Shame then that any mystery or investigation is soon discarded in favour of increasingly surreal imagery and a focus of Enid potentially losing her mind. Visually this echoes the likes of Dario Argento’s Suspiria, especially in the more nightmarish sequences, and is on a whole imaginatively filmed. Niamh Algar as Enid proved compelling with one bit towards the end particularly heart-breaking. Just a shame then the movie lacked closure, at times felt rushed and kind of disappeared up its own ass. Worth a look for its visuals and its lead actress, but ultimately disappointing.

Verdict: Poor

Worth


Viewed – 28 September 2021 Netflix

The attacks on the World Trade Centre in 2001, still shake and disturb me, even now 20 years later. Several movies exploring what happened on that day have come out since, and this latest offers a look at an aspect that’s not as well known … that being the unenviable task of offering compensation to the relatives and families of those that lost their lives.

Michael Keaton stars as the lawyer who takes it upon himself to head up such a massive task. The movie, based on true events tries to explore what price you put on someone’s life, and is that effected by their status, from a company CEO to a cleaner, for example. This was fascinating and is held up by several decent performances, most notable Keaton but also Stanley Tucci.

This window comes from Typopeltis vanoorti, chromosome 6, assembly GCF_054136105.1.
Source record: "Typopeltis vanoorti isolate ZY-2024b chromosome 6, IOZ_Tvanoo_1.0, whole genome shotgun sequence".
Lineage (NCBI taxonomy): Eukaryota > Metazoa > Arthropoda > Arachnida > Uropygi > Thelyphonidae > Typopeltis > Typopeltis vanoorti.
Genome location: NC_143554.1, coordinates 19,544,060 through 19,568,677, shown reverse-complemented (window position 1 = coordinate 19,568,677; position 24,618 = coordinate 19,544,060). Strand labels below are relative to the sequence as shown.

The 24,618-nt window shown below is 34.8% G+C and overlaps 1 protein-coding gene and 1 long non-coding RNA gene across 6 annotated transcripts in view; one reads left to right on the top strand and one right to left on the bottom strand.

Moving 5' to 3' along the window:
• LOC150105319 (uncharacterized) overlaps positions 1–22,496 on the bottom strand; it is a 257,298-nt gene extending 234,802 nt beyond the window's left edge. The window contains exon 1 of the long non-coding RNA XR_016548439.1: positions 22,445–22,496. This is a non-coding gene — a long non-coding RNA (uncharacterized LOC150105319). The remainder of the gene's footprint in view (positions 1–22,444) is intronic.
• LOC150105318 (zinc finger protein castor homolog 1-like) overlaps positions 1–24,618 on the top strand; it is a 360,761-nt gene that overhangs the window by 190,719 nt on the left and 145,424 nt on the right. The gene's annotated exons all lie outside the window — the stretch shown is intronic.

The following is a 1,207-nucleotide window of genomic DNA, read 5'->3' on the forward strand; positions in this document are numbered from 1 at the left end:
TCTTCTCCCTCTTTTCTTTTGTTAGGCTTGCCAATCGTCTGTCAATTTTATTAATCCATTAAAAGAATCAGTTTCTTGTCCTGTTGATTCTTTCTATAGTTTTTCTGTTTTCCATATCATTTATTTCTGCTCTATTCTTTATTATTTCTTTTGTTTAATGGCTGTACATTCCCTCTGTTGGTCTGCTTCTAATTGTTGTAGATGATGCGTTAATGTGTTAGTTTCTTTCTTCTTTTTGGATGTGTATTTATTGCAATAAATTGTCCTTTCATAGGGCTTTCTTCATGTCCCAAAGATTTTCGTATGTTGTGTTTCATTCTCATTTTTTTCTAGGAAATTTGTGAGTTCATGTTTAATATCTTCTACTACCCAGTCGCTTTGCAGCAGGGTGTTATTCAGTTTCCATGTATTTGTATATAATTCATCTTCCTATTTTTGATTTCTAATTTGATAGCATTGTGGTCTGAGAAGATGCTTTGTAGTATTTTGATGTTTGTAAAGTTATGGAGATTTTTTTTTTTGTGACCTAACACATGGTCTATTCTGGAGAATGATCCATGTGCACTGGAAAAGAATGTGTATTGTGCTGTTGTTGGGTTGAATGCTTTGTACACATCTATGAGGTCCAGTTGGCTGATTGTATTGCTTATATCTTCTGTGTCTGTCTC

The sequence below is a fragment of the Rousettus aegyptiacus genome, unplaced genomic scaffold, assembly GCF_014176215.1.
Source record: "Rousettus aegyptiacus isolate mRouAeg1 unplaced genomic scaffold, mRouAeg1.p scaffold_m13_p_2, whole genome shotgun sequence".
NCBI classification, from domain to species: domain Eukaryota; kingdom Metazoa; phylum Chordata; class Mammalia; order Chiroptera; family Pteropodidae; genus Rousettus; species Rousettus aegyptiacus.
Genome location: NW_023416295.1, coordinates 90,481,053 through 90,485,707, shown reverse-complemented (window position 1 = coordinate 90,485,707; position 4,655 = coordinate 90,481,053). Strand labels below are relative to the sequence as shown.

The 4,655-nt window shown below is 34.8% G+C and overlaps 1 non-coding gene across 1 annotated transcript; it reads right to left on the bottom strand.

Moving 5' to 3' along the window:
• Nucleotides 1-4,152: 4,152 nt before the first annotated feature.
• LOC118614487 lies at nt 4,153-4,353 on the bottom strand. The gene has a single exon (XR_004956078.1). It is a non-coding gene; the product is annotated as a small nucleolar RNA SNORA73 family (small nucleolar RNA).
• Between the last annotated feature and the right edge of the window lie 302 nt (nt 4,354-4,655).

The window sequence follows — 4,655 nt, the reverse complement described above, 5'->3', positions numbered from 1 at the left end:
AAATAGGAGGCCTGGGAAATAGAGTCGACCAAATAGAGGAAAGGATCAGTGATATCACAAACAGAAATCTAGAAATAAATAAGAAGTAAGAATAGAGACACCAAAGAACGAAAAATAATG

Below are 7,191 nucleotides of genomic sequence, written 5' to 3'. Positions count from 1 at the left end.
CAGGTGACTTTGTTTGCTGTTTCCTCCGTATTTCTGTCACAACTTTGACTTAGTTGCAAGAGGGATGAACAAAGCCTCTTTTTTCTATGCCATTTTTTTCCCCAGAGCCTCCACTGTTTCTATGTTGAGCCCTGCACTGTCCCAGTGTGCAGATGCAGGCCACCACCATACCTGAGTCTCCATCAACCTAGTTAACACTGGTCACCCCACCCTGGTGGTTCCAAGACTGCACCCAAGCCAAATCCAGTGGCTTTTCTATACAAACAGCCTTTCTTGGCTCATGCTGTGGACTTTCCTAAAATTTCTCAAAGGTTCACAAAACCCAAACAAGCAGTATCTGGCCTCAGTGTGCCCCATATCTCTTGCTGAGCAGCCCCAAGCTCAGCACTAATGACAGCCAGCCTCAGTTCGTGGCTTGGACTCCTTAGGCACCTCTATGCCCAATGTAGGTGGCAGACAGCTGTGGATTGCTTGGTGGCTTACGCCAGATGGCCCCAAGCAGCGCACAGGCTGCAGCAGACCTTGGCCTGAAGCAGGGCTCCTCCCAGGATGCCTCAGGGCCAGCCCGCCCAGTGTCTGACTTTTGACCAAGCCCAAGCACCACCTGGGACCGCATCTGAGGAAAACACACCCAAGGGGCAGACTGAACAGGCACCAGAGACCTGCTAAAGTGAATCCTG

For such a drawn out case, the movie remained interesting. It doesn’t go that nitty gritty into the attacks themselves, and the breadth of the tragedy is kind of glossed over. However focusing on only certain people and their stories was a wise move and at times proved powerful. It does drag a bit towards the end, whilst conveying the struggle to convince the public to back the compensation fund’s plans. Overall though, a very interesting drama that’s well acted and done with sensitivity.

Verdict: Good

The Father


Viewed – 11 September 2021 online rental

The subject of Alzheimer’s disease is certainly going to be difficult viewing. This awfully cruel illness is hard to explore but in the hands of French novelist turned Director Florian Zeller and an actor of the calibre of Anthony Hopkins … I found myself heavily drawn into this powerful drama.

Hopkins plays ‘Anthony’ an ageing man who is looked after by his daughter (The Crown’s Olivia Coleman). The approach here is at first hard to follow as the setting and characters keep changing with no explanation, and even the time line jumps back and forth. Yet when it clicks and you realise such a confusing narrative is purposely due to Anthony’s perspective, you realise you’re witnessing what it might be like to suffer from this disease. It’s very cleverly done and I recommend just going with it until it’s final scenes – because trust me, it’s worth it.

Olivia Coleman is very good like always, convincingly playing a daughter struggling to care for her father. There’s also appearances from Mark Gattis, Rufus Sewell and Olivia Williams. However at the centre of it all is an incredibly layered and it has to be said, heart-breaking performance from Hopkins, who deserves every inch of that Oscar. A powerful, surprisingly amusing at times yet also very authentic drama that gripped me as much as it got me teary eyed. A must watch.

Verdict: Essential